# Exploiting replication in automated program verification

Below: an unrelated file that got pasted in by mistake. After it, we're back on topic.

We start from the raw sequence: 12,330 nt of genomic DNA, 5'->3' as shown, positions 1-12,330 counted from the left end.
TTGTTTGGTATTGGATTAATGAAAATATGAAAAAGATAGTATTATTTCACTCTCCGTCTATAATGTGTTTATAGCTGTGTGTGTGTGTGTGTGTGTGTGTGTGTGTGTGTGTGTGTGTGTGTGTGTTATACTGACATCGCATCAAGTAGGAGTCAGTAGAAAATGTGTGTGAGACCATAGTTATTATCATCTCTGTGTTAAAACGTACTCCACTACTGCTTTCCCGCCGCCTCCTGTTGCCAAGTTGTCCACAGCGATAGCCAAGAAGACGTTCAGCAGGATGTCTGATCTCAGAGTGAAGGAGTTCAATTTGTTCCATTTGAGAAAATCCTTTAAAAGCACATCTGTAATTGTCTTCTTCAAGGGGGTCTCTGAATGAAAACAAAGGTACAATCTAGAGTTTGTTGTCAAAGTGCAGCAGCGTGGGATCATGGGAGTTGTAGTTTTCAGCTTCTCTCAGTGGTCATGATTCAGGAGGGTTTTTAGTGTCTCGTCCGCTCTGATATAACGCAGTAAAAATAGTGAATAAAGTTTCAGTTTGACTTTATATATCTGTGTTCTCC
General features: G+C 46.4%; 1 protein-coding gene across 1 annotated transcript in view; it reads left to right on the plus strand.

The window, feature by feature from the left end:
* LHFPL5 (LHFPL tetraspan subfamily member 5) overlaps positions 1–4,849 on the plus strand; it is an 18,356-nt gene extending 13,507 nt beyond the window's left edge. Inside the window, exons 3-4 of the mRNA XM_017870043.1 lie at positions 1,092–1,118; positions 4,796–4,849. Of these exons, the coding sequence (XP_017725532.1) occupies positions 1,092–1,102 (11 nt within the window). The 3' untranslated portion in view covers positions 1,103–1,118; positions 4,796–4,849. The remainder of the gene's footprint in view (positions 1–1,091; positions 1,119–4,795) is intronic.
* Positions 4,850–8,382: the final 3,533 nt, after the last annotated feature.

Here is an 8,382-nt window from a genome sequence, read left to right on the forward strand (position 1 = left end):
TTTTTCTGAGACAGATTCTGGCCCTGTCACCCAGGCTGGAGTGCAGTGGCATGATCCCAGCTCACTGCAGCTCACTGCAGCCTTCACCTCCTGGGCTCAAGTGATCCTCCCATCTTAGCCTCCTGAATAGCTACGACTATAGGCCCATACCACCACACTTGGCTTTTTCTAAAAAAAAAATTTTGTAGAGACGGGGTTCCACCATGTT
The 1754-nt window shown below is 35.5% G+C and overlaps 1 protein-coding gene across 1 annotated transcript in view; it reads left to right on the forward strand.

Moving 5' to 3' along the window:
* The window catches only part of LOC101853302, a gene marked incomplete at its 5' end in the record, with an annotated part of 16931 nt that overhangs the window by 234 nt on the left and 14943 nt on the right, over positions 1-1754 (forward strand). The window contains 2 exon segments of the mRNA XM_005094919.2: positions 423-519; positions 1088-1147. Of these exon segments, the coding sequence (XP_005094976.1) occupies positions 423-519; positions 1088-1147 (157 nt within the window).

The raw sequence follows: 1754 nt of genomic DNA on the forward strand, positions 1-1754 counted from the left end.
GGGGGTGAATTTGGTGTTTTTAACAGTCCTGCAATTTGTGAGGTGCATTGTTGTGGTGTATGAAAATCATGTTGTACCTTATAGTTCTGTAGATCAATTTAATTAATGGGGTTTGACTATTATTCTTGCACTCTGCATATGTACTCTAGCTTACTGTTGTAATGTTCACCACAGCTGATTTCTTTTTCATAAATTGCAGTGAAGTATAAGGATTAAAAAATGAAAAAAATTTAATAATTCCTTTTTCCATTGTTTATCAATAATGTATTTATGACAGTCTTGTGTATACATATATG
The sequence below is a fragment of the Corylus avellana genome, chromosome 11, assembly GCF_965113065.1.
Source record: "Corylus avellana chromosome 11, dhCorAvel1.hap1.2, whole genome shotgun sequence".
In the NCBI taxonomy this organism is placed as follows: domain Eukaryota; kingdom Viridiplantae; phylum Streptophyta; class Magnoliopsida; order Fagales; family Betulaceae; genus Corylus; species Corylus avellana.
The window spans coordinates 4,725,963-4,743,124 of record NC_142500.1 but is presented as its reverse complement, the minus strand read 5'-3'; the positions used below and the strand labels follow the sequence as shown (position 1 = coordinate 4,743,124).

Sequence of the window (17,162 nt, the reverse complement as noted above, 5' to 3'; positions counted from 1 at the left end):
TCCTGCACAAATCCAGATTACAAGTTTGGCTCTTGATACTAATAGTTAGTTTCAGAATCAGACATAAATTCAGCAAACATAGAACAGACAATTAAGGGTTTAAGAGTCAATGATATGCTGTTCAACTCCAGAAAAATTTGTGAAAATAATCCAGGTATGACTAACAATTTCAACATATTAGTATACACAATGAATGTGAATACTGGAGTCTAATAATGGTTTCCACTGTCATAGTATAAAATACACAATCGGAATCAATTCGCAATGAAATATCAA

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This dissertation shows how systems of many concurrent components, which naively engender intractably large state spaces, can nevertheless be successfully subject to exhaustive formal verification, provided the components can be classified into a few types. It therefore addresses an instance of the state explosion problem: a finite-state model of a system can be much larger than a high-level description of this system. Model checking, the technique to which this dissertation is primarily devoted, inherently relies on state space exploration and thus suffers from this problem more than other formal verification methods. The state explosion phenomenon persists even if the system consists of components that are simply replicated instances of a generic behavioral description. Examples of such systems abound; they include processes executing concurrently according to some common protocol, clusters of processors executing a parallel provii gram, and hardware with replicated physical devices in a uniform arrangement. Fortunately, models of such systems often exhibit a regular structure, known as symmetry, which can be exploited in verification, sometimes to the extent of an exponential reduction in model size. The first contribution of this dissertation is to show how reductions based on symmetry can be performed with state-of-the-art system representations. Many of today’s computing systems induce astronomically large state spaces whose formal models require a symbolic encoding using boolean formulas. Such succinct representations call for new algorithms that can process entire sets of objects at once. How to detect symmetry quickly during symbolic model checking, so that redundancy in the exploration can be avoided, was an open problem for some time. In this dissertation we provide an efficient and flexible solution to this problem by using symbolic data structures in a somewhat unconventional way. The second contribution is to extend symmetry reduction techniques to more realistic and general scenarios. We establish that the principal ideas still apply if symmetry is violated in parts of the state space. Such scenarios are common in practice, for instance when priorities determine which of several competing processes can access a resource first. In these situations it is beneficial to exploit symmetry where it exists and watch out for the (few) violations, rather than to ignore it altogether. We also demonstrate how symmetry can help us solve a practically significant instance of parameterized verification of system families. This technique traditionally attempts to prove properties about systems independently of the size parameter, but requires models of a special structure. We show that by restricting the parameter to a finite range we can solve this problem efficiently, can do so without any conditions on the models’ structure, and can take advantage of symmetry in the individual systems of the family if it exists.